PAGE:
Displaced families caught between a rock and hard place in Syria

ShelterBox partners, Hand In Hand For Syria continue to reach desperate families displaced by the conflict in Syria. In recent days they have been trucking in supplies to urban collective centres that are housing families who quit the mountain town of Madaya, scene of the notorious ‘starvation siege’ which saw around 40,000 residents trapped by a military stand-off. For over a year they lived only on meagre rations of rice delivered in occasional aid convoys. When the siege broke last October children and the elderly were showing the effects of famine and could barely walk straight. Months without meat or milk had seen many making soup out of grass in the search for nutrition.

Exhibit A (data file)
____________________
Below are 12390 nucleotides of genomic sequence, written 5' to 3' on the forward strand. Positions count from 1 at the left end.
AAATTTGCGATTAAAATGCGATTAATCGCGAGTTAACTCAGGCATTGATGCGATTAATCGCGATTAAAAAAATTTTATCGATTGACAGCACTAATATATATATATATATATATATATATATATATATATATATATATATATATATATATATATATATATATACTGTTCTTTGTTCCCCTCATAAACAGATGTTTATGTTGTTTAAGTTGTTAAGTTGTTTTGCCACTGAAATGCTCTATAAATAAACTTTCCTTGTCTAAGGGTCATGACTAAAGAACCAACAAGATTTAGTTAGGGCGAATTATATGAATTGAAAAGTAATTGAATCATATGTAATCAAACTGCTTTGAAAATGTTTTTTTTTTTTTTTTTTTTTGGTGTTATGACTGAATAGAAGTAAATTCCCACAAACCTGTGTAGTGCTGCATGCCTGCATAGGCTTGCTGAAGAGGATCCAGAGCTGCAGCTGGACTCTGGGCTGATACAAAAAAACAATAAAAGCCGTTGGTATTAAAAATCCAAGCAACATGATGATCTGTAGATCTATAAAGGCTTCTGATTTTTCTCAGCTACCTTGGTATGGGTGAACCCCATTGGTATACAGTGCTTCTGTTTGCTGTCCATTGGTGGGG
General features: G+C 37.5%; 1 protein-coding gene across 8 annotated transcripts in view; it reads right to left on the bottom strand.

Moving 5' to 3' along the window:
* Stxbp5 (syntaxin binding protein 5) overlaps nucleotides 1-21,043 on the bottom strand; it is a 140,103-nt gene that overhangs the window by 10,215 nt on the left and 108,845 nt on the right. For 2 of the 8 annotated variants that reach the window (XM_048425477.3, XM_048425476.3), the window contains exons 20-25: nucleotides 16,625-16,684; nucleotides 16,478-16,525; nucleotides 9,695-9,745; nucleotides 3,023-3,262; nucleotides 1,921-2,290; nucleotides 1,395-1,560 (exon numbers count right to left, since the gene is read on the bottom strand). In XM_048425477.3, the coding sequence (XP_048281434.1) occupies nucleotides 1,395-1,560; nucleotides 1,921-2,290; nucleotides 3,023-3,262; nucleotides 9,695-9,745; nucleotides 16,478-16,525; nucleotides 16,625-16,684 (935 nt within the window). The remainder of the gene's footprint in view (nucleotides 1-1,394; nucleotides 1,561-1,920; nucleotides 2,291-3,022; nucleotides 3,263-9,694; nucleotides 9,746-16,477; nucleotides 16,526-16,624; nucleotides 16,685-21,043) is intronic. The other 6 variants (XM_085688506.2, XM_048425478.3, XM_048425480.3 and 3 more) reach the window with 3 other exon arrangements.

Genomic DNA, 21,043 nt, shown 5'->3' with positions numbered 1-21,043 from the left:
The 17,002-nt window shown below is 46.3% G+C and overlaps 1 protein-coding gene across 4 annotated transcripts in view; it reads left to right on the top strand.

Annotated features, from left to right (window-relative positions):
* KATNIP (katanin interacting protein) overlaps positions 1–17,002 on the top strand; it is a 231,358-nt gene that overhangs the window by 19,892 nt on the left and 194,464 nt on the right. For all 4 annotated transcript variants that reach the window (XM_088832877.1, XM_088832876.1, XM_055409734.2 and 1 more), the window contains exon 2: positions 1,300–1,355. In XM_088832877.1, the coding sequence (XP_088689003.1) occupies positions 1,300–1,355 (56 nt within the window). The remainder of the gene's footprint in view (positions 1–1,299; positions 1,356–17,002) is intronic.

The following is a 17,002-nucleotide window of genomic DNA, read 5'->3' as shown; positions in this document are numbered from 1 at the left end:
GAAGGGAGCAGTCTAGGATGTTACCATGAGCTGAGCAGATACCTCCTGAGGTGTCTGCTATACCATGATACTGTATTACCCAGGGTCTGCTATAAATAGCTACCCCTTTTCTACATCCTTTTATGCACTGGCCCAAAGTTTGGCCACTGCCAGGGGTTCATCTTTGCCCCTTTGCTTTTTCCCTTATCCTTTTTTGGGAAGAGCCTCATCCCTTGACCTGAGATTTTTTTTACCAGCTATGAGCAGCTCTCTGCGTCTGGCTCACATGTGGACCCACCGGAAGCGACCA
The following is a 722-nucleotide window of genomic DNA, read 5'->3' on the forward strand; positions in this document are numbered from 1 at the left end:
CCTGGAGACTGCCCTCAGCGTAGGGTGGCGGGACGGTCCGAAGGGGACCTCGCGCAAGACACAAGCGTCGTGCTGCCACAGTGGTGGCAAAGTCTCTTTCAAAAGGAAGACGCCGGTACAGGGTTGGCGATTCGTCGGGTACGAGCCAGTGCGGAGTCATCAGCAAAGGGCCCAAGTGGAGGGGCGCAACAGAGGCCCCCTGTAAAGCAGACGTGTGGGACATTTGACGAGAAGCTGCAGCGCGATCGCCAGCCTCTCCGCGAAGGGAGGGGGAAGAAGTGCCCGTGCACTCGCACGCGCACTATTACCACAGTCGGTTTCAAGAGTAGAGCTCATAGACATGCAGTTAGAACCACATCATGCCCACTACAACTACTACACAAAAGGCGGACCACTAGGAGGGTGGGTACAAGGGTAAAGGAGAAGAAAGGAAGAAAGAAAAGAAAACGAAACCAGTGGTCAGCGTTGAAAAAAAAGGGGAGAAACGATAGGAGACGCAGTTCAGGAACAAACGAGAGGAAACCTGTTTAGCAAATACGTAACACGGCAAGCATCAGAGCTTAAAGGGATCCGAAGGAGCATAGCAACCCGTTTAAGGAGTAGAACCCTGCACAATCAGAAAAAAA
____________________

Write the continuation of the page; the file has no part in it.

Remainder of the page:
Now, although they are being fed and are relatively safe, they find themselves pawns in a relocation deal between rebels and the government. Hand in Hand aid workers have been shipping in ShelterBox mattresses, cooking equipment, water carriers, blankets and other basic items to families in the appointed collective centres, and to those staying nearby with friends and relatives or with host families.

Photos show the desperate clamour for this aid as people queue, some making precarious onward journeys overloading bikes and vans.

Another aid drop in recent days has seen tents distributed to a timeworn displacement camp in Idlib Governorate. The climate of extreme temperatures takes its toll on canvas, and many of these threadbare tents have standing in the open for years. ShelterBox and Hand in Hand have now arranged for some to be replaced.